The Christmas market at the Habsburg’s Schönbrunn Palace is pretty special. After December 26th it morphs into the Neujahrsmarkt, which is a somewhat smaller, but also rather fine, New Year market.
- Beautiful setting; lovely selection of wares, food, and drink
- Nice way to experience a seasonal market without the Christmas crowds
- Not opening in the 2020/2021 season
- 2021/2022 dates: TBA
- See also: New Year markets | Schönbrunn Palace
Call me a sucker for Imperial grandeur, but I do like the Schönbrunn approach to a New Year market.
It’s big and expansive, like a well-fed courtier dressed in fine robes and just enough jewellery to make their status clear without resorting to vulgar showing off.
Given the wide-open space it occupies, you spend less time dodging other visitors than at most markets. And someone has given the layout thought.
The huts encircle the forecourt of the palace, but the food booths either stand alone near the centre of the circle or sit next to the broad entrances, thereby keeping the rows of arts and crafts booths clear for browsing and shopping.
The New Year market (Neujahrsmarkt) follows on from the Christmas market. Not all booths survive the change – those that don’t are covered by a uniform screen wishing you a Happy New Year in various languages.
With the palace surrounding the market, it is, of course, a fantastic setting. The Christmas lighting continues through New Year, and the classical piped music adds to the grandeur of the atmosphere. The music takes on a more modern feel with live swing or jazz performances in the afternoons.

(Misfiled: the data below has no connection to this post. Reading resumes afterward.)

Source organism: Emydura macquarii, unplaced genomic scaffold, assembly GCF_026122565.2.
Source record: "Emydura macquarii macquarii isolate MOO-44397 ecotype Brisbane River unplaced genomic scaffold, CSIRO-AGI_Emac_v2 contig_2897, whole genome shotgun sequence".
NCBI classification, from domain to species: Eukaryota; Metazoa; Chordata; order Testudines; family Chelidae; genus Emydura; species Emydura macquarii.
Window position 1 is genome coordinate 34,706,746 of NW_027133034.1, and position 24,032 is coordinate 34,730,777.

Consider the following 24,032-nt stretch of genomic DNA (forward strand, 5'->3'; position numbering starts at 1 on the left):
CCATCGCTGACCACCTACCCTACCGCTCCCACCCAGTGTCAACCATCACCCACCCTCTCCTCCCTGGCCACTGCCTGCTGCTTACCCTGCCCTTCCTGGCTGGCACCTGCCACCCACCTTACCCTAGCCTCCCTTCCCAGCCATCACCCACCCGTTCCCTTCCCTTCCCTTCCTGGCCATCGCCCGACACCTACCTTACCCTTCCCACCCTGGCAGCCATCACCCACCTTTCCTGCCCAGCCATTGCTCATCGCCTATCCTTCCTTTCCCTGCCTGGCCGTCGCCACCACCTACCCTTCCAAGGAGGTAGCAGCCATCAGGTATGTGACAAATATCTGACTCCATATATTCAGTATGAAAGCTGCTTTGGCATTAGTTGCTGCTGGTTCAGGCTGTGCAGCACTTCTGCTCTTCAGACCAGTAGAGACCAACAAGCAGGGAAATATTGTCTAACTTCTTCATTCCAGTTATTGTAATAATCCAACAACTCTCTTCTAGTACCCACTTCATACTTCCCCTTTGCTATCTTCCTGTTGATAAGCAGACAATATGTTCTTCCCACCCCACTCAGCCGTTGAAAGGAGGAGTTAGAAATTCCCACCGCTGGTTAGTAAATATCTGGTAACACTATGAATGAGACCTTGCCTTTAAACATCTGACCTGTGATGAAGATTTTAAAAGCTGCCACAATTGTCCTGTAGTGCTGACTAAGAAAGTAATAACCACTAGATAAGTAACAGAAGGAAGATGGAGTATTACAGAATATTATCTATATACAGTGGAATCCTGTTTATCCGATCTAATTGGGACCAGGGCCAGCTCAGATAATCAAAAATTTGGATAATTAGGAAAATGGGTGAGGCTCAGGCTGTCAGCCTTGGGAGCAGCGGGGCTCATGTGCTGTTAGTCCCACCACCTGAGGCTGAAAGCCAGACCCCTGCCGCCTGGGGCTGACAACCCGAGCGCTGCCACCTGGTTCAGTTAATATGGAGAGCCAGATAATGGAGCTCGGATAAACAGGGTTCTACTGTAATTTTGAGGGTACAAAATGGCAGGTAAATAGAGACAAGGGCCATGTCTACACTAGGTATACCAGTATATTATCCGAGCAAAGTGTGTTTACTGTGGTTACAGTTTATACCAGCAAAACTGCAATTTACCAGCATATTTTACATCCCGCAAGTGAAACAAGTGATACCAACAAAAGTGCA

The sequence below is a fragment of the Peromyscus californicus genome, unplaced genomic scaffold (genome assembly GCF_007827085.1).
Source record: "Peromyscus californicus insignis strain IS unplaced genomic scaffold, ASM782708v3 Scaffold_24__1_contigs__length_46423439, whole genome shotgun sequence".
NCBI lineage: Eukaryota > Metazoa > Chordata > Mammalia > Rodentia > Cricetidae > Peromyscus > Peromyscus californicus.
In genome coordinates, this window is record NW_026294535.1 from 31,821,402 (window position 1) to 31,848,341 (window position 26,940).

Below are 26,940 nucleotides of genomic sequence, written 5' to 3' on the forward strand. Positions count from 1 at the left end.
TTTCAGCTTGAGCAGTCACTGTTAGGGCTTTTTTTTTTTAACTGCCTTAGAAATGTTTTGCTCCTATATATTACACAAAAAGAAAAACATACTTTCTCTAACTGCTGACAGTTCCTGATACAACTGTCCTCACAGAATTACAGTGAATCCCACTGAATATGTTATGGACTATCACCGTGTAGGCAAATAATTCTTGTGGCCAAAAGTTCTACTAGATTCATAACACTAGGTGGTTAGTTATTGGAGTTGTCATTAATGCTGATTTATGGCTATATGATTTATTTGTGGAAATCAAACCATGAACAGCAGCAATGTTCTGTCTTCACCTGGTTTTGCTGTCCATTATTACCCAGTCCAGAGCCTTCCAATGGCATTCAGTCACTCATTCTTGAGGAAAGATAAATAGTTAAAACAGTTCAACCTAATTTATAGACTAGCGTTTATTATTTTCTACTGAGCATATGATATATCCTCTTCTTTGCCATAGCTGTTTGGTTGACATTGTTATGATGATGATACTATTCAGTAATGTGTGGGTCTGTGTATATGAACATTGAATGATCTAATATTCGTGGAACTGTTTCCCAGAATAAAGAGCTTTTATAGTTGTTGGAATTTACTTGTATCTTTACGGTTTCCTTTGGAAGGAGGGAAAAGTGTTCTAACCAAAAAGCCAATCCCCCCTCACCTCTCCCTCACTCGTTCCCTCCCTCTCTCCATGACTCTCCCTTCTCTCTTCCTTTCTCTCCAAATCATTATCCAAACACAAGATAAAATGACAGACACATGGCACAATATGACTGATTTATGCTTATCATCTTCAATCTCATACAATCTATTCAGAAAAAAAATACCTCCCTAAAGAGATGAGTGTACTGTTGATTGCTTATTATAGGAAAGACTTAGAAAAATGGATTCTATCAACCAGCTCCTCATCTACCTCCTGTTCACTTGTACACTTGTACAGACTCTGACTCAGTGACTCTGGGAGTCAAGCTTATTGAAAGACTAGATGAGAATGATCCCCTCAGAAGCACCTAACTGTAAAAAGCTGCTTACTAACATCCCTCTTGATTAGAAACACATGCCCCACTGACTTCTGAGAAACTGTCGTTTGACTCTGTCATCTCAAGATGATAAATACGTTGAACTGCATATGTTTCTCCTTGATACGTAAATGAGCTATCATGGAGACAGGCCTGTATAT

The variety and quality of the stands create the flair of a top-notch arts and crafts market, where the transition from Christmas to New Year is near seamless.
A couple of places still sell decorations, but most of those that stock goods with some kind of motif now include the colours and shapes of New Year: pigs, horseshoes, mushrooms and more. And the materials aren’t plastic, but rather wood, ceramics, and glass.
But, of course, there’s much more than just New Year motifs. On my visit, I spotted booths full of handmade ceramics, delicate glass decorations, wooden toys echoing bygone days, specialist schnapps and liqueurs, mustards and organic honey, baroque-style decorations, regency-style writing materials…the list goes on.
And, of course, there were the ubiquitous snow globes, strong on Viennese motifs such as cityscapes and cakes. Incidentally, you could buy miniature versions of Gugelhupf cakes, wrapped in transparent gift foil.
Which brings me to the food side of the market.
Dotted among the
Even the standard Leberkäse had a certain panache, with the meatloaf coming in wild boar, chilli, Emmentaler and Mangalitza flavours (the latter is an old pig variety). And if that all sounds meat heavy, I spotted vegan goulash, vegetarian Gröstl, and vegetarian stew, for example.
All-in-all, then, probably the city’s best New Year market experience.
Opening times 2021/2022
The market is skipping the 2020/2021 season but should hopefully return at the end of 2021. Specific dates are obviously TBA, but expect something like December 27th to January 3rd. Typical opening times are 10am to 6pm, but watch this space (or check the official website below).
How to get to Schönbrunn
I have a whole article on how to get there.
Address: Schloß Schönbrunn, 1130 Vienna | Website